Learning Disability services
The Dalhousie Student Health & Wellness Centre team includes psychologists who may provide screening assessments, learning strategies, and advocacy services to students with learning disabilities (LD), attention-deficit hyperactivity disorder (ADHD), and/or Autism Spectrum Disorder (ASD) depending on information obtained from an initial intake interview with the psychologist.
About Learning Disabilities
What is a learning disability (LD)?
The term learning disabilities refers to a variety of disorders that "affect the acquisition, organization, retention, understanding, or use of verbal or non-verbal information" (Learning Disabilities Association of Nova Scotia). These disorders are caused by impairments in a specific psychological process or combination of processes that are related to learning in individuals whose other abilities essential for thinking and reasoning are at least average. Learning disabilities are therefore distinct from global impairments. Psychological processes typically related to learning disabilities include: language processing; phonological processing; visual-spatial processing; processing speed; memory and attention; and executive functions.
"Learning disabilities range in severity and may interfere with the acquisition and use of one or more of the following:
- oral language (e.g. listening, speaking, understanding)
- reading (e.g. decoding, phonetic knowledge, word recognition, comprehension)
- written language (e.g. spelling and written expression)
- mathematics (e.g. computation, problem solving)
Learning disabilities may also involve difficulties with organizational skills, social perception, social interaction, and perspective taking." (Learning Disabilities Association of Nova Scotia).
Learning disabilities are life-long. They are caused by genetic and/or acquired neurobiological factors. They are not caused by cultural or language differences, inadequate educational opportunities, socio-economic status, or lack of motivation. However, these factors as well as others can augment the learning challenges that already exist for individuals with learning disabilities.
What is attention-deficit hyperactivity disorder (ADHD)?
Attention-deficit hyperactivity disorder (ADHD) is a neurological condition that is characterized by developmentally inappropriate levels of inattention, hyperactivity, and impulsivity. There is clear evidence that ADHD has a strong genetic component but environmental factors such as low birth-weight and prenatal environmental conditions have also been found to be causal agents. ADHD, however, is not the result of parenting style.
There are three main kinds of ADHD:
- inattentive type
- hyperactive type
- combined type
Individuals with predominantly inattentive type tend to have difficulty paying attention and are easily distracted by things going on around them. As a result, they may frequently make careless mistakes in their work. They often have difficulty organizing their tasks and activities, lose important items (such as keys, wallets, DalCards, etc.), and forget appointments.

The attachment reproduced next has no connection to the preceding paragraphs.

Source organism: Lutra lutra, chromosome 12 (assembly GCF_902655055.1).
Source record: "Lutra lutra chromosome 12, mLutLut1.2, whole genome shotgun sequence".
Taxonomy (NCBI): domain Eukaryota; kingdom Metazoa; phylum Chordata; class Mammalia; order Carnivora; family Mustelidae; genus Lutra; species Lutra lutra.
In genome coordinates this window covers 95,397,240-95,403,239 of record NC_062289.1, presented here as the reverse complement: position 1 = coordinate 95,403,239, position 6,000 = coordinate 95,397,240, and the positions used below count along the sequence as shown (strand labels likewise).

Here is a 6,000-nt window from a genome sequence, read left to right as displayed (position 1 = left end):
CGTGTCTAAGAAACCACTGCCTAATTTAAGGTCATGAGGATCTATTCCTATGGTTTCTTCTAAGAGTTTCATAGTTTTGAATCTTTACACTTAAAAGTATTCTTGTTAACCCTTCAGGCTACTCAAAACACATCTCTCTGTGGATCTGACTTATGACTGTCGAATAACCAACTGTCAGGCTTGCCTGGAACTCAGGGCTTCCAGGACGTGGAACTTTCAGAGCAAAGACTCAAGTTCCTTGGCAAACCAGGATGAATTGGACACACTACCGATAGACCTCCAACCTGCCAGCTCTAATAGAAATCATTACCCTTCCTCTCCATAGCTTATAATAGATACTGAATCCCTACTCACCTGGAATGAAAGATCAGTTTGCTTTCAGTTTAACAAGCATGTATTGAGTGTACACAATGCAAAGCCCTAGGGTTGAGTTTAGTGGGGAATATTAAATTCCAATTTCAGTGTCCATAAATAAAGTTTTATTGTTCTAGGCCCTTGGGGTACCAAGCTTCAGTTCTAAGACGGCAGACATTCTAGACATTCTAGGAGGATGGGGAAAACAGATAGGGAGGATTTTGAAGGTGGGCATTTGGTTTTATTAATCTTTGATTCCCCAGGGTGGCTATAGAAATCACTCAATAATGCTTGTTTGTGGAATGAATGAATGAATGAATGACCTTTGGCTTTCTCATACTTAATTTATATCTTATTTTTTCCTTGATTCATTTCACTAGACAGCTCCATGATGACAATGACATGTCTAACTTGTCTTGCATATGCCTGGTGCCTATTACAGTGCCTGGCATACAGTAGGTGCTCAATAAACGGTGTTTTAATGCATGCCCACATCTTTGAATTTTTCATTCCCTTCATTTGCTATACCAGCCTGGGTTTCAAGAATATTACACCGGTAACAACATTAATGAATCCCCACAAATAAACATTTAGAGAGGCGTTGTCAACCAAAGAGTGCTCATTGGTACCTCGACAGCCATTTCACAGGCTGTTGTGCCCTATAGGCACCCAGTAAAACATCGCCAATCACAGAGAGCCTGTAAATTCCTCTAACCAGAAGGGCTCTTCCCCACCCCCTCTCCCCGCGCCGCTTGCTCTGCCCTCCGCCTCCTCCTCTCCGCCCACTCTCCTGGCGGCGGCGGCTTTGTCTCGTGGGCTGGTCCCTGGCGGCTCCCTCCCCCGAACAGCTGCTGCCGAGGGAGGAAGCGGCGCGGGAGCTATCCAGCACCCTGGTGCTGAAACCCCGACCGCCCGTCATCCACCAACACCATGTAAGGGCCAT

Individuals with predominantly hyperactive type tend to fidget, feel restless, and are always on the go. They may have difficulty completing tasks quietly which others may find disruptive. As well, they may interrupt others, talk out of turn, finish others' sentences, or talk excessively.
Individuals with attention-deficit hyperactivity disorder, combined type (ADHD - C) exhibit characteristics of both inattentive and hyperactive types.
What is Asperger's Disorder?
The essential features of Asperger’s Disorder may include difficulty with social interaction and stereotyped patterns of interests and behaviours. There are no significant delays in cognitive development, age-appropriate self-help skills, adaptive behaviour, or curiosity about the environment. Individuals may experience some traits as described:
- An individual may experience difficulty developing peer relationships despite wanting friends
- Difficulty understanding social or nonverbal cues
- Difficulty maintaining eye contact during conversations
- Conversations may appear to be one-sided with focus on particular areas of interest
- Words or statements may be interpreted literally
- Avoidance of social events that increase anxiety
- Difficulty with changes in routine or transitions
- Difficulty with sensory stimuli
- Demonstration of repetitive movements (i.e. pacing, rocking) and speech (i.e. favourite topics)
- Strong adherence to rules or routines
- Difficulty regulating appropriate social behaviours as required by the situation
- Exaggerated emotional response to situations (e.g. upset when required to change a routine)
Make an appointment
Students who would like to discuss possible learning concerns can stop by the Student Health & Wellness Centre for a same-day counselling session. After this session, you may be referred to a psychologist for an initial intake interview to further discuss these learning concerns.
Based on information from the initial intake interview with the psychologist, a screening may be completed at a follow-up appointment to investigate a learning disability, ADHD, and/or ASD. The student may then be referred to the Student Accessibility Centre to discuss next steps pertaining to any possible accommodations.